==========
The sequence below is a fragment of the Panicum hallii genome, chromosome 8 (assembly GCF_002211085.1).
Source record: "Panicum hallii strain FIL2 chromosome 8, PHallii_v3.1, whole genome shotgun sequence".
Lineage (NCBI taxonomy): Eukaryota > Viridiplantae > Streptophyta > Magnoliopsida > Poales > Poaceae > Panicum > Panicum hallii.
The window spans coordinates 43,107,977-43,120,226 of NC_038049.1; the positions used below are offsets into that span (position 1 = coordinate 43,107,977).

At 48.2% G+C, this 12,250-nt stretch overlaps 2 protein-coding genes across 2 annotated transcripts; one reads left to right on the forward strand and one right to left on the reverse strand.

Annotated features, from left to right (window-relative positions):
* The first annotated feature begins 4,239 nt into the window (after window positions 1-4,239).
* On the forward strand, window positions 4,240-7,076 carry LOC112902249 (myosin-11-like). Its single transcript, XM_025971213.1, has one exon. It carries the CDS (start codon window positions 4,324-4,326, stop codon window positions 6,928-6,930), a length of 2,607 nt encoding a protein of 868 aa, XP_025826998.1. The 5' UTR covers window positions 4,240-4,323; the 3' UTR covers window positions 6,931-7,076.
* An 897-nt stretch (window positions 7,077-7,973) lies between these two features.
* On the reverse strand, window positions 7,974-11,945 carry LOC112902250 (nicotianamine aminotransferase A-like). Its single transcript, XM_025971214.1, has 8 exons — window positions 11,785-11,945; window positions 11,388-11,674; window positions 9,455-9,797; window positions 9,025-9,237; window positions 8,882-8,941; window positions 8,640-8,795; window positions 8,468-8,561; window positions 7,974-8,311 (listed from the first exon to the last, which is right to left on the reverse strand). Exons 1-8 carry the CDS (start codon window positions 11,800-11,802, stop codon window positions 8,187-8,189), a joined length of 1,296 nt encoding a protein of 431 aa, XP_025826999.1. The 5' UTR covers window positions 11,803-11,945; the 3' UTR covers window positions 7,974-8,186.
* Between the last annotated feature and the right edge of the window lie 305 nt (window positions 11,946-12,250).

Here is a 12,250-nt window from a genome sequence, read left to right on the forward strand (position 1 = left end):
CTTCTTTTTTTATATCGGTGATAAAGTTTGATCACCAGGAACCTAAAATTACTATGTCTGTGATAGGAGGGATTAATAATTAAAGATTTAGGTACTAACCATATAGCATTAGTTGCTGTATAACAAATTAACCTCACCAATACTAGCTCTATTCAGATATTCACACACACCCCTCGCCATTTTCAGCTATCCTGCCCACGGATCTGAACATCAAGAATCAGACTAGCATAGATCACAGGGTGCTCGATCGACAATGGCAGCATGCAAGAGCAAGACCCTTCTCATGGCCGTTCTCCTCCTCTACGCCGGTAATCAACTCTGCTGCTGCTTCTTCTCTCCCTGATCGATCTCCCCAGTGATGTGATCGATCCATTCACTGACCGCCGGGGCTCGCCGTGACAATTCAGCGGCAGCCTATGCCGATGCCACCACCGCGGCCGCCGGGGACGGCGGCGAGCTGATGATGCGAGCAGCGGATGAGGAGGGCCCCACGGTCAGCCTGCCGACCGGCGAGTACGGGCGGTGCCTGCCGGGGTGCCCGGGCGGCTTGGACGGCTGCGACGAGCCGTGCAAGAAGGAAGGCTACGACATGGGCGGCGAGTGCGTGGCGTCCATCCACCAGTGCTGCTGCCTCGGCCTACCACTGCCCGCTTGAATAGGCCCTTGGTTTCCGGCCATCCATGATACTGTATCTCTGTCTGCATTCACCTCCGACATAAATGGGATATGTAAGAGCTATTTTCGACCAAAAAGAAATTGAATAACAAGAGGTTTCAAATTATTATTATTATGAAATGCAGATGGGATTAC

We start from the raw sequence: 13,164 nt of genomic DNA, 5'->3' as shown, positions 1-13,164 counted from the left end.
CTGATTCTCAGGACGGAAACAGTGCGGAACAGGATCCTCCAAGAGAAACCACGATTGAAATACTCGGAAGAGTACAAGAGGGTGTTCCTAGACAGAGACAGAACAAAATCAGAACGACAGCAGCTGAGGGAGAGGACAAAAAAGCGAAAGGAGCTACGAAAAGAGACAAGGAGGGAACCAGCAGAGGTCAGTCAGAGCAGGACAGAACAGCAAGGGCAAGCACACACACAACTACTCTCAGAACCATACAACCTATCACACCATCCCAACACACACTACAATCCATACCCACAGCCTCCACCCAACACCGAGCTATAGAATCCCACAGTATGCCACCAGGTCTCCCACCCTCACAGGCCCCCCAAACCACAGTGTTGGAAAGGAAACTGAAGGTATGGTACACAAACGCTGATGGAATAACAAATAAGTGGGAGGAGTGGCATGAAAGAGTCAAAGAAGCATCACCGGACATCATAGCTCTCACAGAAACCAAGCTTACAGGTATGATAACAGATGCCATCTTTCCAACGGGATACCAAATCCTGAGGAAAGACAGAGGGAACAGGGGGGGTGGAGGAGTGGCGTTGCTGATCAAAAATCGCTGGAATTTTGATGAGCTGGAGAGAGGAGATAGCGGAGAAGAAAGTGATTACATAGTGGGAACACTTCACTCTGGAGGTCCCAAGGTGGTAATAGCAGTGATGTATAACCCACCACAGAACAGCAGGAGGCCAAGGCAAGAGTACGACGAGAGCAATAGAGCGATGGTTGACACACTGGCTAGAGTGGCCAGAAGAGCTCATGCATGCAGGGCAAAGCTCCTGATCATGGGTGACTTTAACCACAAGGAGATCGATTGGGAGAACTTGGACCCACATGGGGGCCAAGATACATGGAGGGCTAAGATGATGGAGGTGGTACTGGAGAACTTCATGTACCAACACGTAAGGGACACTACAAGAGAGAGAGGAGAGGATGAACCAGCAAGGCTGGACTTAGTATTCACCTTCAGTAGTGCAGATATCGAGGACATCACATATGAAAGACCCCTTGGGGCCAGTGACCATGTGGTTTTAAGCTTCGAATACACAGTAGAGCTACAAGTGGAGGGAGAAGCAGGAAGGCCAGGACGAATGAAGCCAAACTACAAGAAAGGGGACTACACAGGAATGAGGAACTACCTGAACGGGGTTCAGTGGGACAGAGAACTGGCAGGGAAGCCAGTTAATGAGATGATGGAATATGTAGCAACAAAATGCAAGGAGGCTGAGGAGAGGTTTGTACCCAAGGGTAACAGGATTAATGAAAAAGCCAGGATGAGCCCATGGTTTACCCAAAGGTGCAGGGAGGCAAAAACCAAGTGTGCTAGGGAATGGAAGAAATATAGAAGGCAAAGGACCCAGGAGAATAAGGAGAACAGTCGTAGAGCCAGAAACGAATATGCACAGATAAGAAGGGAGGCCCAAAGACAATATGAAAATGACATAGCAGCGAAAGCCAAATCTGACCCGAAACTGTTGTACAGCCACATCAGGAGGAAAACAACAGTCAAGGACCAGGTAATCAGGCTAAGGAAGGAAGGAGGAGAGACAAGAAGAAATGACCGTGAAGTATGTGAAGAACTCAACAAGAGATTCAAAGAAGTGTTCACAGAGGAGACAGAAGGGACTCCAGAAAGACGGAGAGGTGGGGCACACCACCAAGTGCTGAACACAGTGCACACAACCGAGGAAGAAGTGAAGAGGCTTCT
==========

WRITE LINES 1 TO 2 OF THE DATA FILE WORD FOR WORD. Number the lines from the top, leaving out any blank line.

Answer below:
The sequence below is a fragment of the Panicum hallii genome, chromosome 8 (assembly GCF_002211085.1).
Source record: "Panicum hallii strain FIL2 chromosome 8, PHallii_v3.1, whole genome shotgun sequence".